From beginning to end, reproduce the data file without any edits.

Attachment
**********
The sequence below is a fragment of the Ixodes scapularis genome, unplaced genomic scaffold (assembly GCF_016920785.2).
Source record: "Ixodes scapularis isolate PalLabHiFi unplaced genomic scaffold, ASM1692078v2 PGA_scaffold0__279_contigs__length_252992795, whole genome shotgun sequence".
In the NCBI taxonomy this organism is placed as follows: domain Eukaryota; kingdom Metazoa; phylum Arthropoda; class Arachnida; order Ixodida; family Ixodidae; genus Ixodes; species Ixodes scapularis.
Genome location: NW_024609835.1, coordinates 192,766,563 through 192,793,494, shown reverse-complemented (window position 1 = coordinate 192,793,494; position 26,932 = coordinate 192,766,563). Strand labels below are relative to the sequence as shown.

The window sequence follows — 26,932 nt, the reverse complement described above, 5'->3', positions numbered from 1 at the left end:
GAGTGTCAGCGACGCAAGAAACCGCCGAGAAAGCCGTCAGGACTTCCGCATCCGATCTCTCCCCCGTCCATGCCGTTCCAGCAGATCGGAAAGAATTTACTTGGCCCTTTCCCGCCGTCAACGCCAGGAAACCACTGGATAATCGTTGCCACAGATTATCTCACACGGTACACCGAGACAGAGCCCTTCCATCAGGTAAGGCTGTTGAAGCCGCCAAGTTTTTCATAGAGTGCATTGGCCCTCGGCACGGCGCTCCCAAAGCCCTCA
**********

The sequence below is a fragment of the Ixodes scapularis genome, unplaced genomic scaffold (assembly GCF_016920785.2).
Source record: "Ixodes scapularis isolate PalLabHiFi unplaced genomic scaffold, ASM1692078v2 PGA_scaffold0__279_contigs__length_252992795, whole genome shotgun sequence".
In the NCBI taxonomy this organism is placed as follows: domain Eukaryota; kingdom Metazoa; phylum Arthropoda; class Arachnida; order Ixodida; family Ixodidae; genus Ixodes; species Ixodes scapularis.
Genome location: NW_024609835.1, coordinates 192,766,563 through 192,793,494, shown reverse-complemented (window position 1 = coordinate 192,793,494; position 26,932 = coordinate 192,766,563). Strand labels below are relative to the sequence as shown.

The window sequence follows — 26,932 nt, the reverse complement described above, 5'->3', positions numbered from 1 at the left end:
GAGTGTCAGCGACGCAAGAAACCGCCGAGAAAGCCGTCAGGACTTCCGCATCCGATCTCTCCCCCGTCCATGCCGTTCCAGCAGATCGGAAAGAATTTACTTGGCCCTTTCCCGCCGTCAACGCCAGGAAACCACTGGATAATCGTTGCCACAGATTATCTCACACGGTACACCGAGACAGAGCCCTTCCATCAGGTAAGGCTGTTGAAGCCGCCAAGTTTTTCATAGAGTGCATTGGCCCTCGGCACGGCGCTCCCAAAGCCCTCA